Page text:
Morgan, D (2009) Teaching and Learning has always been a highly social activity. Technology hasn’t changed this. Or has it? Paper to the Learning Technologies Conference 2009

This paper focuses on leadership, interaction and the design aspects of learning technologies and the e-learning process, reflecting on the importance of the learner being engaged and motivated in e-learning as well as the importance of collaborative learning.

Morgan establishes that technology is a tool to enable learning rather than delivering learning in itself and this reinforces the important role of the teacher in creating an interactive environment and “creating, facilitating and guiding” online learning. This student centred active learning approach is also seen as self-directed or autonomous learning and sees the learner as being responsible for their own learning, self-guided, making choices as to what to interact with and to what extent.

The foundation of this thinking is in constructivist learning, the concept that “learners have the ability to construct their understanding by drawing on their past and present experiences and reflecting on these.” In terms of e-learning this approach stresses the importance of the design of the e-learning activities in shaping learning. Key skills for the teacher in designing activities are planning, technological knowledge, understanding learning styles and providing opportunities to interact on a range of levels.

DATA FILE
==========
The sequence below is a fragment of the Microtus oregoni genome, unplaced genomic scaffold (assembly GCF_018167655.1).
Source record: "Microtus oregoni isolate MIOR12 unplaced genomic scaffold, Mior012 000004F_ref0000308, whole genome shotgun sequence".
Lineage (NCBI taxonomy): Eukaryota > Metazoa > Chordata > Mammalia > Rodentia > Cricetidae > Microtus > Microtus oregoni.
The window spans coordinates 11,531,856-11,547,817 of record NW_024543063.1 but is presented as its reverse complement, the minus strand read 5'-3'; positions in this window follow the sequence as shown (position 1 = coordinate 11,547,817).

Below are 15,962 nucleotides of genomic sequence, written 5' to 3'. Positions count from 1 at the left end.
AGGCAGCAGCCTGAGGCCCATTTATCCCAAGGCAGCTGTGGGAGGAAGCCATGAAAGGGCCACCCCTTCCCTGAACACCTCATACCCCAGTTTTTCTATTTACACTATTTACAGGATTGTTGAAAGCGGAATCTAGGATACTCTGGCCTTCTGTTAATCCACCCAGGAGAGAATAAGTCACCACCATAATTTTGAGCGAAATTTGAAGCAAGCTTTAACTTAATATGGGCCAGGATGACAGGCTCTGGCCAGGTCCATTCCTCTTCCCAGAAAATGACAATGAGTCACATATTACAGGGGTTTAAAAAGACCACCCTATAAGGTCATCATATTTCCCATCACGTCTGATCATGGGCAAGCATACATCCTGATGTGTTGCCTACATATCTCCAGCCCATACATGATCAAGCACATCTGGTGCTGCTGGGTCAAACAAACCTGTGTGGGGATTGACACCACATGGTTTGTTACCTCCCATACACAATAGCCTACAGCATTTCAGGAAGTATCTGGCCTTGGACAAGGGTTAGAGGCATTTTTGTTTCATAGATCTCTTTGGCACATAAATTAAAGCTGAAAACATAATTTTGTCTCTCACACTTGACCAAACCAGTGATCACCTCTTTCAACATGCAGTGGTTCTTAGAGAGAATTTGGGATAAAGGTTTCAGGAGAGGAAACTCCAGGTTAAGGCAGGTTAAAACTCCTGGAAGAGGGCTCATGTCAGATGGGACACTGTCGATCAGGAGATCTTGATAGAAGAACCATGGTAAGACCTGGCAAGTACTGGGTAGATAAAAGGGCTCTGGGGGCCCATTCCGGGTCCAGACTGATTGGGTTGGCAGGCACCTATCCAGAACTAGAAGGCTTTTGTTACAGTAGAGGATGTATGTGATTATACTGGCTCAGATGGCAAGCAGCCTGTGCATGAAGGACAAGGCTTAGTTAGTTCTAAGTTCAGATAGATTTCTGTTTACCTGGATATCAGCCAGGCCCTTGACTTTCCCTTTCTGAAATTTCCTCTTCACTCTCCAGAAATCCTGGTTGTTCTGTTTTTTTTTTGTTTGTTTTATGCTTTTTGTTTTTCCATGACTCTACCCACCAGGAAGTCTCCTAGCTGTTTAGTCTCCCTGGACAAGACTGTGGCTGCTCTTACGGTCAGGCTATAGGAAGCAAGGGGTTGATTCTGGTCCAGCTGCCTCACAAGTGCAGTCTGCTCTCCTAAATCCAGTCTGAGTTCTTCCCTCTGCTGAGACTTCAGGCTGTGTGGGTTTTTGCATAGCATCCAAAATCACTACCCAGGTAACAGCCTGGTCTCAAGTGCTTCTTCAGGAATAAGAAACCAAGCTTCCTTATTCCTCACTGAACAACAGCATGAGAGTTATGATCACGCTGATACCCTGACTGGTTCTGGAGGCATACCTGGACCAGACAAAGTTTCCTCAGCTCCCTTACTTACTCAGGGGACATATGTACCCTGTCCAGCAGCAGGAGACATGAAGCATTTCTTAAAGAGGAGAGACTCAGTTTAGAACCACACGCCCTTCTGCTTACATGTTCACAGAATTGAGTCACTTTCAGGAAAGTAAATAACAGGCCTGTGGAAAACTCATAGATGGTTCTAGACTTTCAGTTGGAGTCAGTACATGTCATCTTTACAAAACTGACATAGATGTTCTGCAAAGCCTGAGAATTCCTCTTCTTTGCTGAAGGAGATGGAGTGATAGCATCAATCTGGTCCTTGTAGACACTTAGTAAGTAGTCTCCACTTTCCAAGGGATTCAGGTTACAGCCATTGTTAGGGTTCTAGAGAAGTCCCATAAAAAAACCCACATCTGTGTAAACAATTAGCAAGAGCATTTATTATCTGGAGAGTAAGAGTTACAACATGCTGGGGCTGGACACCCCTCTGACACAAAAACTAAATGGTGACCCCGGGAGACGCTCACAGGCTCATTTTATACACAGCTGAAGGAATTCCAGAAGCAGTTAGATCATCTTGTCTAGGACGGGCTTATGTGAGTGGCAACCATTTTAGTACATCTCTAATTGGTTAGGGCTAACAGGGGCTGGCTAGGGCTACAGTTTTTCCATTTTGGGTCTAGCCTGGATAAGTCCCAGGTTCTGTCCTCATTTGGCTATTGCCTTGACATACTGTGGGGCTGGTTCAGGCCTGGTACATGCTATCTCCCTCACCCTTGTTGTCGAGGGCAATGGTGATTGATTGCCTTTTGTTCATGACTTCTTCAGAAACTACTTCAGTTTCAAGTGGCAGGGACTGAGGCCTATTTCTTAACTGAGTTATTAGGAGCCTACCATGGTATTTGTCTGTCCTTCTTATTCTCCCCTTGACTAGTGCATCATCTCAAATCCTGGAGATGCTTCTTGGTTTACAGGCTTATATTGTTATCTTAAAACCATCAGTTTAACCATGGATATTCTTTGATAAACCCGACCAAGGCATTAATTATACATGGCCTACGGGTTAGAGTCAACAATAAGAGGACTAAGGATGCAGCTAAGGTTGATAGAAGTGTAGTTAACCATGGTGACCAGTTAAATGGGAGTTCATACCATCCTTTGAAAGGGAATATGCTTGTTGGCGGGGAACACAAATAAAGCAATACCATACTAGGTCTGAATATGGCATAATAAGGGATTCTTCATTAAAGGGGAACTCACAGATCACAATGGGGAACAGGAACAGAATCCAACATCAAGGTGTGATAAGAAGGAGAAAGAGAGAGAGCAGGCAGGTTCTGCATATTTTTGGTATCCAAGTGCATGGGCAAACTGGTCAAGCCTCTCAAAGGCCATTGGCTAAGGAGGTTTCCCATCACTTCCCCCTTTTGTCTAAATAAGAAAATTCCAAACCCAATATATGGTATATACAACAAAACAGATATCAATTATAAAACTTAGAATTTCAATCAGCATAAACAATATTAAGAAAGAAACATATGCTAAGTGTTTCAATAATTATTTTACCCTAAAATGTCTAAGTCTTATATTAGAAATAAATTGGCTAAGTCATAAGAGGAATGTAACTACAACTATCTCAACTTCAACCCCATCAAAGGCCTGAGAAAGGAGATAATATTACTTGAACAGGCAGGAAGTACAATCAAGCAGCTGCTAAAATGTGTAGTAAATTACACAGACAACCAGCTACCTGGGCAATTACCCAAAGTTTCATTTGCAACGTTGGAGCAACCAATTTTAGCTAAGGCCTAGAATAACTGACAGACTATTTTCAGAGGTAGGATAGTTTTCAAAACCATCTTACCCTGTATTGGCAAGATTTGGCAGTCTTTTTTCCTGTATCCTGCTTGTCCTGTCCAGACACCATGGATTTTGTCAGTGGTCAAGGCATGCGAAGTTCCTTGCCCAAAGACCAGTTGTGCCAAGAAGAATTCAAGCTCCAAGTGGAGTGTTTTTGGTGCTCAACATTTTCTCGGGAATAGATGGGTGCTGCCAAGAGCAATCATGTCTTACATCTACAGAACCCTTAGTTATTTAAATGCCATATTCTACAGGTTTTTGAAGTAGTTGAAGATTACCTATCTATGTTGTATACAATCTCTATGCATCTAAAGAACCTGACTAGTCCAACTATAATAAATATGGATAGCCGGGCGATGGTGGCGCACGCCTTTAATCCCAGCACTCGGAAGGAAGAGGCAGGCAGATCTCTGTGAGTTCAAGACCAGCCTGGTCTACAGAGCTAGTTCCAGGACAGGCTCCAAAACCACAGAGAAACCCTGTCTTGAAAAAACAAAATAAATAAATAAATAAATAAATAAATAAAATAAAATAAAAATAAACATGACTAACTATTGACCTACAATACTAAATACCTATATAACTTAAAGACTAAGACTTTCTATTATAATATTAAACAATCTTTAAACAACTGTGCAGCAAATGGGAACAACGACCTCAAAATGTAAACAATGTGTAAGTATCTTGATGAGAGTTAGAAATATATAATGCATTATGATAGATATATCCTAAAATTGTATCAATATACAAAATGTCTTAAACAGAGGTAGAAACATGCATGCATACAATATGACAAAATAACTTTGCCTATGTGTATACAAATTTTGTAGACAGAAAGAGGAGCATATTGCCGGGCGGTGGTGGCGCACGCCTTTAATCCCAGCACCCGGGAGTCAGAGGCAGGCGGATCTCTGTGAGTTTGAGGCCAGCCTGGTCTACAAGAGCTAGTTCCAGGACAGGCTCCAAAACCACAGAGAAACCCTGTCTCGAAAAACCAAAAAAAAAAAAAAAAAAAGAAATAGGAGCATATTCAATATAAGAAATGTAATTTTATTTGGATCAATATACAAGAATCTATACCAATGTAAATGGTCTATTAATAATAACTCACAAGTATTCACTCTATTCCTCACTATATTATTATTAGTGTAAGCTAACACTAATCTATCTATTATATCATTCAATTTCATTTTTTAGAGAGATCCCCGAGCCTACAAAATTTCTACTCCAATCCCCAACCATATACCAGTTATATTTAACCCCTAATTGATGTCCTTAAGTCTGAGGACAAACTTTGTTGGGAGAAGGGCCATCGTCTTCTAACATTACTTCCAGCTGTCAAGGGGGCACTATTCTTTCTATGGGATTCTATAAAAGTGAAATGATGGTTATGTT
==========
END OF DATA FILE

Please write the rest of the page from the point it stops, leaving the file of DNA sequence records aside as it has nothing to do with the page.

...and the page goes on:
Just having access to information is a passive experience, the challenge is to make the experience an active one; activities that “require analysis, evaluation and application….to enhance learning…” (Lynch, 2002, p.12). This leads to an element of empowerment in the learning process leading to motivation and satisfaction, what would seem an implicit reference to wider motivation theory and the relationship between discretion and motivation and satisfaction.

The design of the e-learning activity should focus around three areas:

  1. Learning Tasks (including application of concepts);
  2. Learning Resources (support for, not the learning in itself); and
  3. Learning Support (guidance and encouragement)

In establishing collaborative learning, the teacher’s role is also important to “encourage active participation and reflection; foster a sense of community, and model ‘safe’ communication and ethical uses of the medium”. This would also involve skills to effectively mediate or police the community as well as facilitate relationships within the online community.